Chicago Cubs break World Series curse


Sarah Hartzell

For the first time in 108 years, the Chicago Cubs have won the World Series, beating the Cleveland Indians in a dramatic game seven on Wednesday night.

The dramatic series between the two teams with the longest championship droughts—the Indians haven’t won since 1948—came to a fitting end in the rubber game, which went into extra innings and was delayed for rain at the end of the ninth. Cleveland came back from a three-run deficit in the bottom of the eighth inning thanks to a two-run homer from Rajai Davis off of Cubs’ star closer Aroldis Chapman, to send the game into extra innings. An RBI double from series MVP Ben Zobrist and a base hit from Miguel Montero made it 8-6 in the top of the tenth, and the Indians could only recover one run in the bottom half. Chapman got the win for Chicago and reliever Bryan Shaw took the loss for Cleveland.

Cubs fans have waited generations for this moment. Many baseball fans credit the prolonged drought to the Curse of the Billy Goat, a superstition that supposedly took effect in 1945 when William Sianis, owner of the Billy Goat Tavern in Chicago, brought his pet goat to a game at Wrigley Field during the ’45 Series. He was kicked out of the stadium because the odor of his goat was bothering the other fans. The outraged Sianis declared, “Them Cubs, they ain’t gonna win no more.” Sianis’s family also claims that he sent a telegram to then-team owner Philip K. Wrigley saying, “You are going to lose this World Series and you are never going to win another World Series again. You are never going to win a World Series again because you insulted my goat.”

And they didn’t. The Cubs lost the Series in ’45 to the Detroit Tigers and did not appear in the championship again until this year.

While the Curse of the Billy Goat is the most well-known explanation for the Cubs’ continued failures, other alleged curses have sprung up over the years. During the 1969 season in a critical late-season game against the New York Mets, a black cat walked past a Cubs player in the on deck circle and stared into the Cubs dugout. The Cubs, who had been in first place all season, went on to lose 18 of their last 27 games and failed to make the playoffs. The Mets, on the other hand, won the World Series that year.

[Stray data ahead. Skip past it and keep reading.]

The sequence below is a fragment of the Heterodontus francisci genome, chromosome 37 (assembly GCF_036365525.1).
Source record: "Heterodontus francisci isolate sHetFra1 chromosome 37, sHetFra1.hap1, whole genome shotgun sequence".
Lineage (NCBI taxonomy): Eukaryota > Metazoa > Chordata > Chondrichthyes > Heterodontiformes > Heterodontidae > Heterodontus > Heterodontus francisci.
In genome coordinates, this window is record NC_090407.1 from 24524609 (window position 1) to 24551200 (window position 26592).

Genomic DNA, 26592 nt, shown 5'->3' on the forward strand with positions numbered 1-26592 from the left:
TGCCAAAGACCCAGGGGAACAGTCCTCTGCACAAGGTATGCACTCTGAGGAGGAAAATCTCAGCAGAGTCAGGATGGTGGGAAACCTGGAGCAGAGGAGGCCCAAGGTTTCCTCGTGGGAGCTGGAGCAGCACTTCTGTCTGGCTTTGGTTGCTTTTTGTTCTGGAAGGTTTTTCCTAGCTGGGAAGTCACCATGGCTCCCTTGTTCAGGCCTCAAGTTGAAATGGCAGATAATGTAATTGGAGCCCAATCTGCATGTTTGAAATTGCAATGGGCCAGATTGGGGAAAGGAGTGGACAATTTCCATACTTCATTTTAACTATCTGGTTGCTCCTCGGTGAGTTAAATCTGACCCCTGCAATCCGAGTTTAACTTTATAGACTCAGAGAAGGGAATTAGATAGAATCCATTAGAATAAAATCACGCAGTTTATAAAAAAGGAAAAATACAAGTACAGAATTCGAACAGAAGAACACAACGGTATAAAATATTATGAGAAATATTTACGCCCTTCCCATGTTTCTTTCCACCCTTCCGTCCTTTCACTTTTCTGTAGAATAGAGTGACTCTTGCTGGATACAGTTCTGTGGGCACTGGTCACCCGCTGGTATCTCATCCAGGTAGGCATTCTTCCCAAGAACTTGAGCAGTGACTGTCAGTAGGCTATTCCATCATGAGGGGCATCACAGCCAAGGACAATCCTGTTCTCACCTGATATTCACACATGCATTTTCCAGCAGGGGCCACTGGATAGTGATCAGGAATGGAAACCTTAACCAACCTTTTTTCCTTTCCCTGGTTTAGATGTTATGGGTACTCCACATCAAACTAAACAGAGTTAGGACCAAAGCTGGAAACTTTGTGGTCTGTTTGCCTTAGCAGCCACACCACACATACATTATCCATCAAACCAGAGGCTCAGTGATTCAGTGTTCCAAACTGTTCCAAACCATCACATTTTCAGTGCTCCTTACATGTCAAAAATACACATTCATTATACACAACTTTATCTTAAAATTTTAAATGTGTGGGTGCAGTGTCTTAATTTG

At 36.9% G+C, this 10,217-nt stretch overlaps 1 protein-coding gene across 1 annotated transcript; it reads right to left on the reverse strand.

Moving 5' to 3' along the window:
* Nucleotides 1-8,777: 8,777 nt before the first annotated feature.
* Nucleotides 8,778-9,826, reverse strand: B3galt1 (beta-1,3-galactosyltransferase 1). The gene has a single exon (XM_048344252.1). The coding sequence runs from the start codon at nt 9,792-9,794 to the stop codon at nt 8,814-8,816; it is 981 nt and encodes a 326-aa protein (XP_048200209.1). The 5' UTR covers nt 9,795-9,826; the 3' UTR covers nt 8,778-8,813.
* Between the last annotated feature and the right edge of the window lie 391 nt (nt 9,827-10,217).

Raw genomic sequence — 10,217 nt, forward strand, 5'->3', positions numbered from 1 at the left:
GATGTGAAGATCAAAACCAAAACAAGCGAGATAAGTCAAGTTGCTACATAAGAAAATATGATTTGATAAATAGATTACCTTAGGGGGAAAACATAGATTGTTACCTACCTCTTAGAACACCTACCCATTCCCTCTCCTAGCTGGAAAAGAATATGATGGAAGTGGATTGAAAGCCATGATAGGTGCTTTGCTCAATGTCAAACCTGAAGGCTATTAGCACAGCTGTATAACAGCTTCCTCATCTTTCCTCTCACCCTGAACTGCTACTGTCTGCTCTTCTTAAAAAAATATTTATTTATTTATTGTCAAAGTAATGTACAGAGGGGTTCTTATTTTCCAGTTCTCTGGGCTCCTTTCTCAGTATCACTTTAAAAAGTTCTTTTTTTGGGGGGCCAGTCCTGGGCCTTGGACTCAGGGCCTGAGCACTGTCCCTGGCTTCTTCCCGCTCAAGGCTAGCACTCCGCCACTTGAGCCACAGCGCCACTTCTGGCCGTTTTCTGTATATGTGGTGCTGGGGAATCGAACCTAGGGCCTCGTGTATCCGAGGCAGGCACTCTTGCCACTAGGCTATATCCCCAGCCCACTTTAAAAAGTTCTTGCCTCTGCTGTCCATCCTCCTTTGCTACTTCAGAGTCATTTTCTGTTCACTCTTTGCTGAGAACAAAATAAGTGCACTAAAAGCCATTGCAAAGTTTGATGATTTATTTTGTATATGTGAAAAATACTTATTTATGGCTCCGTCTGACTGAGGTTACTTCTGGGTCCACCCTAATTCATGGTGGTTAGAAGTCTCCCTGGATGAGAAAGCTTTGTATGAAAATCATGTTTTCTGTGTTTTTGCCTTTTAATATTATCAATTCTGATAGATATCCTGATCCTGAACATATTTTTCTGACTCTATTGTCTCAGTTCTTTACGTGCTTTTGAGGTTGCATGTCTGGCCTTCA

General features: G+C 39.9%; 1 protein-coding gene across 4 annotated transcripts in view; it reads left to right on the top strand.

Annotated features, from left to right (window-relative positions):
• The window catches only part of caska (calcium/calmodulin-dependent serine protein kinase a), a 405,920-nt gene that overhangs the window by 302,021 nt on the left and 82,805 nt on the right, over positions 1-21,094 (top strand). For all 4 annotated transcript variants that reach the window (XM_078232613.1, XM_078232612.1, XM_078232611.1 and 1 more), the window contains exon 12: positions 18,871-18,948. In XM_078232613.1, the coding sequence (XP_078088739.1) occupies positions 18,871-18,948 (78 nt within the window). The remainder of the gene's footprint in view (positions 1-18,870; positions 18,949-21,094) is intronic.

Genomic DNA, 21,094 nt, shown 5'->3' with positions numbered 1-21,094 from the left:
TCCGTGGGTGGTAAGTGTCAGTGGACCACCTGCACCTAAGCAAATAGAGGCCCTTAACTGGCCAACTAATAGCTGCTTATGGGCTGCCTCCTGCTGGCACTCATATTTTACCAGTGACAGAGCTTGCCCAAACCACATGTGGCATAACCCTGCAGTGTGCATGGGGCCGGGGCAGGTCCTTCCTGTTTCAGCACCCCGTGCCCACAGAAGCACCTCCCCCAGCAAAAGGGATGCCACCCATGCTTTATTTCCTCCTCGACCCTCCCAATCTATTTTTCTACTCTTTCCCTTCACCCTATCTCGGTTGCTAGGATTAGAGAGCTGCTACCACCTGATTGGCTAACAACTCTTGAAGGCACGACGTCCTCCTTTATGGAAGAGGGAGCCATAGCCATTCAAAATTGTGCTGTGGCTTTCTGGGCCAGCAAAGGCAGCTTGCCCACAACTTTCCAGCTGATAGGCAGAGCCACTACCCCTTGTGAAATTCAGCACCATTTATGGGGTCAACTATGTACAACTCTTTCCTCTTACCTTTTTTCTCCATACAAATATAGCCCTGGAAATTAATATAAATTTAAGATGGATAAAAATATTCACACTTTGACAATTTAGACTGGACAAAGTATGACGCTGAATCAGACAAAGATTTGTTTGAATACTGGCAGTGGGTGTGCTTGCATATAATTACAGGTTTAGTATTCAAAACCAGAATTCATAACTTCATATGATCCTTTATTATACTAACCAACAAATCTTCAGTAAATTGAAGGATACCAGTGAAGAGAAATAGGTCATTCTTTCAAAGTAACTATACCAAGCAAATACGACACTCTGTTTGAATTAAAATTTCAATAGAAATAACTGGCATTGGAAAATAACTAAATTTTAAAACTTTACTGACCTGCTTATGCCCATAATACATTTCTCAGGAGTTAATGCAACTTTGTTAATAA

In 1986, former Cub Bill Buckner was playing for the Boston Red Sox in the World Series against, again, the New York Mets. The Sox, who were also a “cursed” franchise, led the Mets three games to two when Buckner let a ball pass between his legs at first base, allowing the Mets to score the winning run in the tenth and, ultimately, win the series. Buckner was wearing a Cubs batting glove under his glove at the time that he committed the error.

In 2003, the Cubs faced the Florida Marlins in the NLCS. Up three games to two in game six, Chicago had a three-run lead in the eighth inning. Marlin batter Luis Castillo fouled off a pitch, which fan Steve Bartman attempted to catch in the stands. He deflected the ball and kept Cubs outfielder Moises Alou from catching it for the second out of the inning. The Marlins went on to score eight runs in the inning, win the game, the NLCS, and the World Series.

Attempts to break the curse had been fruitless until this year. Sianis himself tried to lift the curse before his death in 1970 and his nephew brought a goat to Wrigley Field several times in hopes of breaking the curse. In 2003, a group of fans brought a goat to a Houston Astros home game against the Cubs. They were denied entrance to the stadium and read a verse in the parking lot, declaring that the curse was reversed. The Cubs did win the division that year, but lost the NLCS in part because of the Bartman incident.

The following February, the Bartman ball was electrocuted in a Chicago restaurant and in 2007, a butchered goat was hung from a statue of Cubs announcer Harry Caray. The Cubs won their division in 2007 and 2008, but were swept in the first round of the playoffs.

Fans have repeatedly brought in priests to the stadium and the dugout to bless the team, but to little avail. Various humanitarian efforts were raised to break the curse, like the non-profit Reverse the Curse, which provides goats to families in developing countries in order to break the “curses” that affect impoverished children and families worldwide.

But in a turn of events that is as American as baseball itself, it was simply being the best that lifted the Cubs to victory. The team had the most regular season wins in the Majors at 103, the best ERA in the National League, and the second most runs scored in the NL. The next closest team in the NL Central (the St. Louis Cardinals) finished the season a full 17.5 games back. But it wouldn’t be American sports without a little drama along the way—108 years of drama, to be exact.